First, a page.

nationalhealthmuseum.org

Question of the Week

March 9, 2009

Hello!

For some people, dry skin is a seasonal problem.

"Dry skin is a very common skin problem and is often worse during the winter when environmental humidity is low (i.e., 'winter itch'). It can occur at all ages and in people with or without other skin problems. ... Everyone is familiar to some degree with the appearance of dry skin. The normally fine lines in the skin become more visible, the skin feels rough and appears dull and flaky. In more advanced cases, fish net-like cracks resembling the fine fracture lines of cracked porcelain can occur."
http://www.uihealthcare.com/topics/skinhealth/winterskin.html

While it may be worse during the winter months for some, dry skin can be a problem year round for others. Some people live in areas where the summer months tend to have very low environmental humidity, others are just predisposed to struggle with dry skin.

"Some people also have a genetic, or hereditary, tendency to develop dry skin. In addition, elderly people tend to have more trouble with dry skin due to the natural changes in skin that occur with age. Treatment is important because extensively dry skin can lead to dermatitis, a more severe inflammation of the skin. ... Some flaking along with redness, however, may be a sign of an underlying dermatitis. There are different types of dermatitis that may cause dry, itchy, flaking skin. They include: * Seborrheic dermatitis. This type involves a red, scaly, itchy rash on various areas of the body, particularly those areas that contain many oil glands. ... * Allergic contact dermatitis. This occurs when the skin comes into contact with a substance that causes an immune reaction ... * Atopic dermatitis. Also known as eczema, this is a long-lasting type of dermatitis that often runs in families.... * Athlete's foot. In many cases, athlete's foot, a fungal infection, shows up as dry flaking on the soles of the feet."
http://www.webmd.com/skin-problems-and-treatments/guide/cosmetic-procedures-skin-care-dry-skin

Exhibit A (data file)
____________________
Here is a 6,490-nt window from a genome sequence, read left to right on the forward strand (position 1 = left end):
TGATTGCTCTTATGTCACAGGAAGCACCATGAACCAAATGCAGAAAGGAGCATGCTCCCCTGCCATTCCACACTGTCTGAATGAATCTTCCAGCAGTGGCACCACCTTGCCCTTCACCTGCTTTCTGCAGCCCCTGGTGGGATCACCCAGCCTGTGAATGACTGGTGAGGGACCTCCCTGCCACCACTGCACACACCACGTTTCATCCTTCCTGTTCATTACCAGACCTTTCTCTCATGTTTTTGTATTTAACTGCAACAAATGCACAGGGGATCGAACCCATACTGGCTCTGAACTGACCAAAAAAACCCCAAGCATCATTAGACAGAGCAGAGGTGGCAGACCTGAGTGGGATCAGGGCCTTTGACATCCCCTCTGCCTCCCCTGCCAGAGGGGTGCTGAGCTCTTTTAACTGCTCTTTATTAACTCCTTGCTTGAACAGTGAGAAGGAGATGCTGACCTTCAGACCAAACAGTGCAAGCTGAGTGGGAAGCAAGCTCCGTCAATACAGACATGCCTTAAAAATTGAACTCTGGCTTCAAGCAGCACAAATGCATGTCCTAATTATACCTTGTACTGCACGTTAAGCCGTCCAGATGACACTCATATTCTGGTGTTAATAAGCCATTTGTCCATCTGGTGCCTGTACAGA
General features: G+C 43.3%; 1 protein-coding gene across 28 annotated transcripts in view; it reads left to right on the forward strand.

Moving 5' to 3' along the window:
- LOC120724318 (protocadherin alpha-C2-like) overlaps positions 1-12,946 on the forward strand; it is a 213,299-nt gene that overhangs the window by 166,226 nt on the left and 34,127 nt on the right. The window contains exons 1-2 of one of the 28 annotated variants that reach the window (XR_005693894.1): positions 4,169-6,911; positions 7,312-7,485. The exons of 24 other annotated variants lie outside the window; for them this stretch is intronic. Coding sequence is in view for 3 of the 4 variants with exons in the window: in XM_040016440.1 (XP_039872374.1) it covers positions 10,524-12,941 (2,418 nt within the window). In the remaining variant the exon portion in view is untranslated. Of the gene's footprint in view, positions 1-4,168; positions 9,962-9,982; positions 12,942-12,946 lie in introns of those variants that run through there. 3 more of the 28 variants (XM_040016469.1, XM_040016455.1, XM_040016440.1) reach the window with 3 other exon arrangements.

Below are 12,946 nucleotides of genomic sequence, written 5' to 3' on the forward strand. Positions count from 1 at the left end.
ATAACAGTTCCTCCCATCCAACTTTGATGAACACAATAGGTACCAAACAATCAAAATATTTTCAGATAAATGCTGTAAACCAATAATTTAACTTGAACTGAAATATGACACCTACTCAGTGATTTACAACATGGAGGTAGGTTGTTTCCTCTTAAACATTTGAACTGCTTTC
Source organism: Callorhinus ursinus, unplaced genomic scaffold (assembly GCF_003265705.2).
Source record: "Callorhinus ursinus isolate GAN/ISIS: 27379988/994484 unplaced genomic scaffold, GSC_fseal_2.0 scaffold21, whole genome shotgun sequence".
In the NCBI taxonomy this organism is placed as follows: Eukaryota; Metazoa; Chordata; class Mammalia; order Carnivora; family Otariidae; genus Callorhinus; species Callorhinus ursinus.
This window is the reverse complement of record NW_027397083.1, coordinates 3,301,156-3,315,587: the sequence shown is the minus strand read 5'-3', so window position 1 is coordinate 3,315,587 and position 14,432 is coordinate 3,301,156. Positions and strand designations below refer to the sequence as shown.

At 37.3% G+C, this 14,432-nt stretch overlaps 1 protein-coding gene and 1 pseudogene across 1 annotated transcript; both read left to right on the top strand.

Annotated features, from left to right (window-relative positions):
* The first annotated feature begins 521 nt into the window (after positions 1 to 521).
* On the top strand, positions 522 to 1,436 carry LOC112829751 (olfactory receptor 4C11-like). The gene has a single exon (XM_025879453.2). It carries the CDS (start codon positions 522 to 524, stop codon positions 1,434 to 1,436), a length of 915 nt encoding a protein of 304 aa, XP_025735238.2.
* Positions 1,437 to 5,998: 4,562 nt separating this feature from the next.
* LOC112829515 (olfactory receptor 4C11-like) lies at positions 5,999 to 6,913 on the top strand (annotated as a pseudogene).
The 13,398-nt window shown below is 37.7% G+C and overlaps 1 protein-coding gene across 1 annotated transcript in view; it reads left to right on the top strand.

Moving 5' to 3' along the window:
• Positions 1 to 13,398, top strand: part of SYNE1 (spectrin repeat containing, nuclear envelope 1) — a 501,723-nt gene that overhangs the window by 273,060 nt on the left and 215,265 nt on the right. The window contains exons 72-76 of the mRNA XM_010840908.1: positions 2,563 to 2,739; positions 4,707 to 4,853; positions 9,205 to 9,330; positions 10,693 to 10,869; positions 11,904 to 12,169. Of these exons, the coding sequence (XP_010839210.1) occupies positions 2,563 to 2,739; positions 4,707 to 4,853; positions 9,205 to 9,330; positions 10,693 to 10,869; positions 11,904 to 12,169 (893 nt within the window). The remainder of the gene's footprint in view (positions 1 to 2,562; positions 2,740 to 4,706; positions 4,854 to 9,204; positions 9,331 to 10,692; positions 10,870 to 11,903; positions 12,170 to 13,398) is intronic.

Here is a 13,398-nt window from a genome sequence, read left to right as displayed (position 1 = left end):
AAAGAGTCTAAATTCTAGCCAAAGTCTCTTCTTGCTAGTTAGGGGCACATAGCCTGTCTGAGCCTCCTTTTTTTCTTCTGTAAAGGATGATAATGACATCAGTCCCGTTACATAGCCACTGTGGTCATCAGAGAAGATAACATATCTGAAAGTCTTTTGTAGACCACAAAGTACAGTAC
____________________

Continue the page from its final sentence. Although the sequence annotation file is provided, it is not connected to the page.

While some may see dry skin as merely a cosmetic health issue, it can have more serious health ramifications that should not be ignored.

"Dry, irritated skin is more likely to get infected. Infected skin is red, warm and swollen. It may ooze fluid. You may need antibiotics to get rid of this kind of infection. Severe itching or pain, especially in older adults, sometimes is caused by a serious medical problem. Call your doctor if you are an older person who has severe itching or pain that doesn't have an obvious cause and doesn't get better within 2 weeks."
http://familydoctor.org/online/famdocen/home/common/skin/treatment/814.html

One way for people to prevent, treat, and/ or help reduce problems with dry skin is for them to make sure that they are drinking enough fluids, stay well hydrated, and treat it from the inside out. Another way is to take care of the skin and help it from the outside.

"Although it may not be possible to achieve flawless skin, the following measures can help keep your skin moist and healthy:

  • Moisturize your skin. Moisturizers provide a seal over your skin to keep water from escaping. Thicker moisturizers work best... If your skin is extremely dry, you may want to apply an oil, such as baby oil, while your skin is still moist....
  • Use warm water and limit bath time. Hot water and long showers or baths remove oils from your skin. Limit your bath or shower time to about 15 minutes or less, and use warm, rather than hot, water.
  • Avoid harsh, drying soaps. If you have dry skin, it's best to use cleansing creams or gentle skin cleansers and bath or shower gels with added moisturizers. ...
  • Apply moisturizers immediately after bathing. After washing or bathing, gently pat or blot your skin dry with a towel so that some moisture remains on the skin. Immediately moisturize your skin with an oil or cream to help trap water in the surface cells.
  • Use a humidifier. Hot, dry indoor air can parch sensitive skin and worsen itching and flaking. ...